There are three main types of music: ethnic or traditional music, normally played during festivals and at funerals; "highlife" music, which is a blend of traditional and ‘imported’ music; and choral music, which is performed in concert halls, churches, schools and colleges.

Musical Instruments

Axatse
Rattle or idiophone. It is constructed by hollowing out a gourd or calabash. Then beads are attached to it with some string which is woven around it in a fishnet style design.

Gankogui
Double bell or gong. It is constructed from iron. In Ewe music in general, and during Atsiã in particular, gankogui keeps the time.

Kaganu
A narrow drum or membranophone. It is about two feet tall, its head is about three inches in diameter and it is open at the bottom.

Kidi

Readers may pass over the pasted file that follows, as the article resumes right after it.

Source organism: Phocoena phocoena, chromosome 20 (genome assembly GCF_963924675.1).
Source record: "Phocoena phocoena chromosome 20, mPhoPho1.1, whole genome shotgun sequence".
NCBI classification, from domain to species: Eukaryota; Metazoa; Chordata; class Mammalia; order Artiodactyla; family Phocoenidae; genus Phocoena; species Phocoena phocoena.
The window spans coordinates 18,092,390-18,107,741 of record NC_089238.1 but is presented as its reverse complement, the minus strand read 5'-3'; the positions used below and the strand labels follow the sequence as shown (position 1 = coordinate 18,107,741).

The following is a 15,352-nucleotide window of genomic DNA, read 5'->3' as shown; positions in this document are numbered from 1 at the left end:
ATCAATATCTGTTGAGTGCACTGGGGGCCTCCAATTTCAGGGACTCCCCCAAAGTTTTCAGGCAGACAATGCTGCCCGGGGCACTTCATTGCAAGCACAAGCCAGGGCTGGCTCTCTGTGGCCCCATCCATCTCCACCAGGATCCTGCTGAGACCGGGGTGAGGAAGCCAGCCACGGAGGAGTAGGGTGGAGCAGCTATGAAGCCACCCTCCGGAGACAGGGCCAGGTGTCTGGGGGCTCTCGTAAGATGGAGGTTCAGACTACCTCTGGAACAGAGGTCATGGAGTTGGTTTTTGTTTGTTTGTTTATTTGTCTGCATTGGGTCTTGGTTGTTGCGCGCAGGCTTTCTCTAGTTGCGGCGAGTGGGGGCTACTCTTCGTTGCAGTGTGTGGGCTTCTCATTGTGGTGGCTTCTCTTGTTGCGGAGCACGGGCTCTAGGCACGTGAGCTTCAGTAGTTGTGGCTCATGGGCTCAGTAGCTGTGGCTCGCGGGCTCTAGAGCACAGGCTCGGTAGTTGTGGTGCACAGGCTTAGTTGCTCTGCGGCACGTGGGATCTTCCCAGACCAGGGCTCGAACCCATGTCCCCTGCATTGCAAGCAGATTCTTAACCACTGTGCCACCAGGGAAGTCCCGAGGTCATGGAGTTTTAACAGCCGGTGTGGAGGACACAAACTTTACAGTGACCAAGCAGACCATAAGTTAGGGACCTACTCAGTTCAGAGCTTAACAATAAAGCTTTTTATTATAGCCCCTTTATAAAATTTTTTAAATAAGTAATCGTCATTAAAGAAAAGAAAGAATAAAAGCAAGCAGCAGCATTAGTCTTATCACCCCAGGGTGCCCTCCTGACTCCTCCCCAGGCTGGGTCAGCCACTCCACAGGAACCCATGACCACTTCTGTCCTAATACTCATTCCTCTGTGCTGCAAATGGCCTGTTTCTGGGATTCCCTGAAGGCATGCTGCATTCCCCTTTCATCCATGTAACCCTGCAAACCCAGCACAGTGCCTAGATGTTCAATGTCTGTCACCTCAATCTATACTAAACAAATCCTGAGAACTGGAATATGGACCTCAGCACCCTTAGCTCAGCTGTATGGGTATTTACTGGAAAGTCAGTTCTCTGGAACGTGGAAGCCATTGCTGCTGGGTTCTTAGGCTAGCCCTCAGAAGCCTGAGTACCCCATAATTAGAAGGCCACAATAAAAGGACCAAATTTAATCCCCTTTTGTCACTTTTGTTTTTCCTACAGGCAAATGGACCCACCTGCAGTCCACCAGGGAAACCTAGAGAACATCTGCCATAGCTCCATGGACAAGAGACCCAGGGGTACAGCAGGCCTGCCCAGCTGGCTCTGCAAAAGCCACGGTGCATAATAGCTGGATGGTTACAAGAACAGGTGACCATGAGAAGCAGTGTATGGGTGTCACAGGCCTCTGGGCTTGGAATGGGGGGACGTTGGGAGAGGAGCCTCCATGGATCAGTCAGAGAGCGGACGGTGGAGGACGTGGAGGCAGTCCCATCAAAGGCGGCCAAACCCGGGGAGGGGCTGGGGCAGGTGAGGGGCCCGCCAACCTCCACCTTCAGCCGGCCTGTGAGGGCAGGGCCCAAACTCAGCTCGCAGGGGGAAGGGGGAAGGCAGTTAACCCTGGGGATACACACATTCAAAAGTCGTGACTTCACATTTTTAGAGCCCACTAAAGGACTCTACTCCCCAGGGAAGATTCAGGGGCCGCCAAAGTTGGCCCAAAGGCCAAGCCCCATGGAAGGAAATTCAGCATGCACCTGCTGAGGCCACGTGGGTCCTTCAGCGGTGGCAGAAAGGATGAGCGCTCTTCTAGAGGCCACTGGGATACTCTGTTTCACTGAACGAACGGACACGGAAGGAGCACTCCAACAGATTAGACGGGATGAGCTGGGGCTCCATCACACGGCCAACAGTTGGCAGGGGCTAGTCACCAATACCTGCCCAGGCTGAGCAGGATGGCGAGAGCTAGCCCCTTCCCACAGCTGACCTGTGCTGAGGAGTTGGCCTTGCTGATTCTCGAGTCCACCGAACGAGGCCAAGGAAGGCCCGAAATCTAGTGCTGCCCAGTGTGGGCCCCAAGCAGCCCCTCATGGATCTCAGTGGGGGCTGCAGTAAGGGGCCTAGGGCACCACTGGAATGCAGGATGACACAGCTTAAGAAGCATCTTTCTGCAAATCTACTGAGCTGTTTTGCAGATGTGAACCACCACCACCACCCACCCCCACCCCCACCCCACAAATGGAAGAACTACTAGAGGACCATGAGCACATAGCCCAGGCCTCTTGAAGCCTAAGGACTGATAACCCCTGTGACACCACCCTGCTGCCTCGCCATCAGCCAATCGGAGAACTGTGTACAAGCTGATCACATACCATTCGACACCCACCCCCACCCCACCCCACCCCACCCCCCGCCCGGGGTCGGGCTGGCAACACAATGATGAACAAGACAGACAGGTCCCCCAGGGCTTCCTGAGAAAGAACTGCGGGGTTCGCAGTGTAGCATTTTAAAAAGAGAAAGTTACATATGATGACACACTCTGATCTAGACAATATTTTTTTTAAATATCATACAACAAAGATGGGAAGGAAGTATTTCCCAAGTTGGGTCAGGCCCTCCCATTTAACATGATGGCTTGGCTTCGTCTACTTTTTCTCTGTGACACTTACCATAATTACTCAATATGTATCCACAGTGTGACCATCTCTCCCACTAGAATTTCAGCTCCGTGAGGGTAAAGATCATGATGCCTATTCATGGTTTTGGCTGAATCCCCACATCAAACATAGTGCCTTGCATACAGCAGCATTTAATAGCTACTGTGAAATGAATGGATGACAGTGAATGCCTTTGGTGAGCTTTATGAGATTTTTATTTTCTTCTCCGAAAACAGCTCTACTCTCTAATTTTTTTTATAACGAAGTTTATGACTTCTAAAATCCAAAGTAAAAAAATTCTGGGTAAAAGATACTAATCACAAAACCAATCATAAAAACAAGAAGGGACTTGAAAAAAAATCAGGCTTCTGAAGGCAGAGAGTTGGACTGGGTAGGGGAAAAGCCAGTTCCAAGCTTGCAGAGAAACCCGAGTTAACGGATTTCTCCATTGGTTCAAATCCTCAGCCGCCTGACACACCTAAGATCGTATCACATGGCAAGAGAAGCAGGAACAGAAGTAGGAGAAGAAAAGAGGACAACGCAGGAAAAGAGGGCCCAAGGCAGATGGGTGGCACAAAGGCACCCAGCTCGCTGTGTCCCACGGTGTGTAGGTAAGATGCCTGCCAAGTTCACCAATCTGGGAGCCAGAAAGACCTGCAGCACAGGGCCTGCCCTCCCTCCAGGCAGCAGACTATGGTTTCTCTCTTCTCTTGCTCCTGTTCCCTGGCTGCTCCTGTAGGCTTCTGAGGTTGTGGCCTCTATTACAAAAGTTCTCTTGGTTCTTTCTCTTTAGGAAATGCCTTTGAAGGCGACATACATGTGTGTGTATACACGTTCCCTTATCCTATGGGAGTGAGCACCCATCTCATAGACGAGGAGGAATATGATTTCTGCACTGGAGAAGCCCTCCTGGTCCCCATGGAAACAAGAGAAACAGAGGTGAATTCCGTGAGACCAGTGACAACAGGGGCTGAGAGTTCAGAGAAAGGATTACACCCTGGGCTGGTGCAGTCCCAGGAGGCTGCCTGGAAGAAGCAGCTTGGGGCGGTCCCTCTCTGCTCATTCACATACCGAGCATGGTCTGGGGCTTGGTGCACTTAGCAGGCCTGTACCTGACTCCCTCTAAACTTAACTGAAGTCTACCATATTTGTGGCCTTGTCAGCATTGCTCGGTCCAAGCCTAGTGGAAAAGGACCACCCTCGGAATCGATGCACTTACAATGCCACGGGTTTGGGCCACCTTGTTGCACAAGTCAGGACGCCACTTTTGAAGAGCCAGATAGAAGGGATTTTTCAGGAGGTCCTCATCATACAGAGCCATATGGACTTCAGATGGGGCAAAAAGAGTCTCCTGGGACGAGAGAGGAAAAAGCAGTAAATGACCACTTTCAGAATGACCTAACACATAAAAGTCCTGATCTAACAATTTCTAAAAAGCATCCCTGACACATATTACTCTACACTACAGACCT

A drum which is about two feet tall, its head is about nine inches in diameter and has a closed bottom. Kidi responds to calls from the lead drummer.

Sogo
The largest of the supporting drums used to play Atsiã. In some other pieces it is used as a lead drum. It is about two and a half feet tall, its head is about ten inches in diameter and it is closed at the bottom.

Atsimevu
The lead drum. It is a narrow drum approximately four feet tall and its head is about eleven inches in diameter.

The Ashanti are noted for their expertise in a variety of specialized crafts. These include weaving, wood carving, ceramics, and metallurgy. Of these crafts, only pottery-making is primarily a female activity; the others are restricted to male specialists